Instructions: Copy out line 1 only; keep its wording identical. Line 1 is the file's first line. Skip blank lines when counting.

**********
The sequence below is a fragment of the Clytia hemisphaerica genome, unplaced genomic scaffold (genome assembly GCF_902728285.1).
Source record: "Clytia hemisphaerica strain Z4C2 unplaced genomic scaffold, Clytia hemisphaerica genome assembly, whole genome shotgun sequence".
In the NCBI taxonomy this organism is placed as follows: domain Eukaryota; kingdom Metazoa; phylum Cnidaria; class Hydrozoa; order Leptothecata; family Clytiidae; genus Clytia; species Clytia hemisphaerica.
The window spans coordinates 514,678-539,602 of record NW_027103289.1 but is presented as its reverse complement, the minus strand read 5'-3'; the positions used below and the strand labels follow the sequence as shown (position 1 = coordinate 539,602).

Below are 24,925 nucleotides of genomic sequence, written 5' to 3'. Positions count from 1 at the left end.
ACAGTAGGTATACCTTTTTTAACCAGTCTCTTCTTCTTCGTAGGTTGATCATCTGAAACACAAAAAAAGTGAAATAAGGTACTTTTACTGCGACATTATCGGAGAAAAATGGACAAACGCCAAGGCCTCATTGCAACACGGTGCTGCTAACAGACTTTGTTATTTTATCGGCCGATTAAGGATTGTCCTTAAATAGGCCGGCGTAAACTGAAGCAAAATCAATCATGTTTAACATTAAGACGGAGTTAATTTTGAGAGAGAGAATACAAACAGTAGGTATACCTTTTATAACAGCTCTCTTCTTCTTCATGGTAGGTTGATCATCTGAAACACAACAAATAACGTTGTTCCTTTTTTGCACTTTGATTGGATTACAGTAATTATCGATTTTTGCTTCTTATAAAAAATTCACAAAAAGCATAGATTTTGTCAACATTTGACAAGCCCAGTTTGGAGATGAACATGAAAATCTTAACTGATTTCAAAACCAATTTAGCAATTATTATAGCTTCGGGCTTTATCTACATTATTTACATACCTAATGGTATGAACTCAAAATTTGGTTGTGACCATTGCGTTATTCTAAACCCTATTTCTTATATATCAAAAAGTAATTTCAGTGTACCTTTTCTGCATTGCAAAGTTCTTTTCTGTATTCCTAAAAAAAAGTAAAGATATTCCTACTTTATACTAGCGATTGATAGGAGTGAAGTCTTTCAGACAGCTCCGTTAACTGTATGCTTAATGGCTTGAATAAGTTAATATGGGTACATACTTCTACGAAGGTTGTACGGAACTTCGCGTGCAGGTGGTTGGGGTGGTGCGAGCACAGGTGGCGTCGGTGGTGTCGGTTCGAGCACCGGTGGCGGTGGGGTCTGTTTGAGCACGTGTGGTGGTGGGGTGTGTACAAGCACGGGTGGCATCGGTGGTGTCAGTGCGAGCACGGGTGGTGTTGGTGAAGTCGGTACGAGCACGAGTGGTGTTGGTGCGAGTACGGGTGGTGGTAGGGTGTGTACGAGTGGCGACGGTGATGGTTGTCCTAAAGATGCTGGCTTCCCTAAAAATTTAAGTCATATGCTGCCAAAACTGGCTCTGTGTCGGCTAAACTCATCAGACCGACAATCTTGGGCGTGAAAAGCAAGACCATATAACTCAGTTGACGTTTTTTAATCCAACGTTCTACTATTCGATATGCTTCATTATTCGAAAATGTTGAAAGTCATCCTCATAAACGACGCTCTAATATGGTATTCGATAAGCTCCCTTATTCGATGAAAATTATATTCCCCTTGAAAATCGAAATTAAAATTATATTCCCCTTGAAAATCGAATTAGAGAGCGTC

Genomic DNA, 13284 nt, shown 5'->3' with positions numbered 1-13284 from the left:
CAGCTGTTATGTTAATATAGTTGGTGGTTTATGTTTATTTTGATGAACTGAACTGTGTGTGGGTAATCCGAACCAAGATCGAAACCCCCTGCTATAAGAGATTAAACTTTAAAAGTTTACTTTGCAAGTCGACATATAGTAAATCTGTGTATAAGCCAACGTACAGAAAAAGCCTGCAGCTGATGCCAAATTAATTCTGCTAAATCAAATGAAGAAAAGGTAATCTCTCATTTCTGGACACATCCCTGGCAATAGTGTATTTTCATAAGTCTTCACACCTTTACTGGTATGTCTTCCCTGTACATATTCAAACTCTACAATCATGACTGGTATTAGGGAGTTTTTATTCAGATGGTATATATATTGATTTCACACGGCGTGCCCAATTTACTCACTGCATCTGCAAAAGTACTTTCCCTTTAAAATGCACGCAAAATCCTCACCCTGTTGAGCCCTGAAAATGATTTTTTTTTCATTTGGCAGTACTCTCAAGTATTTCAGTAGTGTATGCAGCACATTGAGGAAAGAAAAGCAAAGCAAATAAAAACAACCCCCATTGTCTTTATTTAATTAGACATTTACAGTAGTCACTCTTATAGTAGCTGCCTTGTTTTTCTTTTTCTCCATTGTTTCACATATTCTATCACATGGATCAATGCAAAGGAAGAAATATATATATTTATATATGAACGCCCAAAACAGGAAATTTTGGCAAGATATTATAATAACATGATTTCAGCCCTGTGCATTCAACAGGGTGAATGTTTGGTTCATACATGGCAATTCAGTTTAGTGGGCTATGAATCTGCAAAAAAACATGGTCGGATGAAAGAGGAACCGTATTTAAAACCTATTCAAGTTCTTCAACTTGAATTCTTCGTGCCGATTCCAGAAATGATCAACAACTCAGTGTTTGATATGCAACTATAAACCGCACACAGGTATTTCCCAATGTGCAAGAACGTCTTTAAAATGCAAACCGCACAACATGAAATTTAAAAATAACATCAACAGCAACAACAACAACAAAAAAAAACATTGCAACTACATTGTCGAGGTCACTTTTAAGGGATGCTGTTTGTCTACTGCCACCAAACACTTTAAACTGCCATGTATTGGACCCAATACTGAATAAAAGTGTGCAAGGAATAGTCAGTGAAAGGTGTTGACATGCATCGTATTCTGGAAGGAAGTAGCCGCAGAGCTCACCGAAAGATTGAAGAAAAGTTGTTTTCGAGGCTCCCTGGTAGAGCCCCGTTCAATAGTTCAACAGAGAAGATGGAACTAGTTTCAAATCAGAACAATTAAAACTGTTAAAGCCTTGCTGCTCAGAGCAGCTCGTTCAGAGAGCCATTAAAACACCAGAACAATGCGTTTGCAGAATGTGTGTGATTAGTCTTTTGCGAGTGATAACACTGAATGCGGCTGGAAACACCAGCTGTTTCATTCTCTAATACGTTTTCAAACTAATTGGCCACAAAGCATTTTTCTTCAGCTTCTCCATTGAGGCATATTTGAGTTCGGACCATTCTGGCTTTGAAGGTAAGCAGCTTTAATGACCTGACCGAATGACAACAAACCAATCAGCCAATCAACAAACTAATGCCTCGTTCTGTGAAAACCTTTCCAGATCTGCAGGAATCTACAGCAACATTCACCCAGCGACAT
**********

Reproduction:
The sequence below is a fragment of the Clytia hemisphaerica genome, unplaced genomic scaffold (genome assembly GCF_902728285.1).